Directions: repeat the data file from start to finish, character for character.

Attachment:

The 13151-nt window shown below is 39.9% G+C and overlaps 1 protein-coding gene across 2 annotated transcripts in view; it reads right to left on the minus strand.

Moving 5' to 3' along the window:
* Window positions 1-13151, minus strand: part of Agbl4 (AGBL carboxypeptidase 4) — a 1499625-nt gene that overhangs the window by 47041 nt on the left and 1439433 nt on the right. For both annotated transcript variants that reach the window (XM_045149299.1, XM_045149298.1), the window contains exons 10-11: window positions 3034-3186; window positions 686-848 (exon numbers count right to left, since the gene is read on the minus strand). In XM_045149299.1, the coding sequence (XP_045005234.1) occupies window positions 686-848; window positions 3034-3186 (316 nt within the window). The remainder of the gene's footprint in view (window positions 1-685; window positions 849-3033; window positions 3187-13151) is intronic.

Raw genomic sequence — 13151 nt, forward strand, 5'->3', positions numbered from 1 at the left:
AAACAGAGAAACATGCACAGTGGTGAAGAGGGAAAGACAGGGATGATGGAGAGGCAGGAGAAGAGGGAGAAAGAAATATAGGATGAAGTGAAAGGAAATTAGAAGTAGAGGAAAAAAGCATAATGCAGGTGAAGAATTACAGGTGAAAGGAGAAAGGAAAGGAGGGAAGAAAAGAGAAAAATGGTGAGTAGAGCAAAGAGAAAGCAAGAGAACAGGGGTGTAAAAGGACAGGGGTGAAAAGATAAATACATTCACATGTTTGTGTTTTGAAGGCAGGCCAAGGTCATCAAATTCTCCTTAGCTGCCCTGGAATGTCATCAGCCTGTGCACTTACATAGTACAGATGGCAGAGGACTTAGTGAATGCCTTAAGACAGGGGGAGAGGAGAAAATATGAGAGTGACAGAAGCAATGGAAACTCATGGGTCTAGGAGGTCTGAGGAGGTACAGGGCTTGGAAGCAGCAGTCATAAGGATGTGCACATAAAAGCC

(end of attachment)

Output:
The 13151-nt window shown below is 39.9% G+C and overlaps 1 protein-coding gene across 2 annotated transcripts in view; it reads right to left on the minus strand.

Moving 5' to 3' along the window:
* Window positions 1-13151, minus strand: part of Agbl4 (AGBL carboxypeptidase 4) — a 1499625-nt gene that overhangs the window by 47041 nt on the left and 1439433 nt on the right. For both annotated transcript variants that reach the window (XM_045149299.1, XM_045149298.1), the window contains exons 10-11: window positions 3034-3186; window positions 686-848 (exon numbers count right to left, since the gene is read on the minus strand). In XM_045149299.1, the coding sequence (XP_045005234.1) occupies window positions 686-848; window positions 3034-3186 (316 nt within the window). The remainder of the gene's footprint in view (window positions 1-685; window positions 849-3033; window positions 3187-13151) is intronic.

Raw genomic sequence — 13151 nt, forward strand, 5'->3', positions numbered from 1 at the left:
AAACAGAGAAACATGCACAGTGGTGAAGAGGGAAAGACAGGGATGATGGAGAGGCAGGAGAAGAGGGAGAAAGAAATATAGGATGAAGTGAAAGGAAATTAGAAGTAGAGGAAAAAAGCATAATGCAGGTGAAGAATTACAGGTGAAAGGAGAAAGGAAAGGAGGGAAGAAAAGAGAAAAATGGTGAGTAGAGCAAAGAGAAAGCAAGAGAACAGGGGTGTAAAAGGACAGGGGTGAAAAGATAAATACATTCACATGTTTGTGTTTTGAAGGCAGGCCAAGGTCATCAAATTCTCCTTAGCTGCCCTGGAATGTCATCAGCCTGTGCACTTACATAGTACAGATGGCAGAGGACTTAGTGAATGCCTTAAGACAGGGGGAGAGGAGAAAATATGAGAGTGACAGAAGCAATGGAAACTCATGGGTCTAGGAGGTCTGAGGAGGTACAGGGCTTGGAAGCAGCAGTCATAAGGATGTGCACATAAAAGCC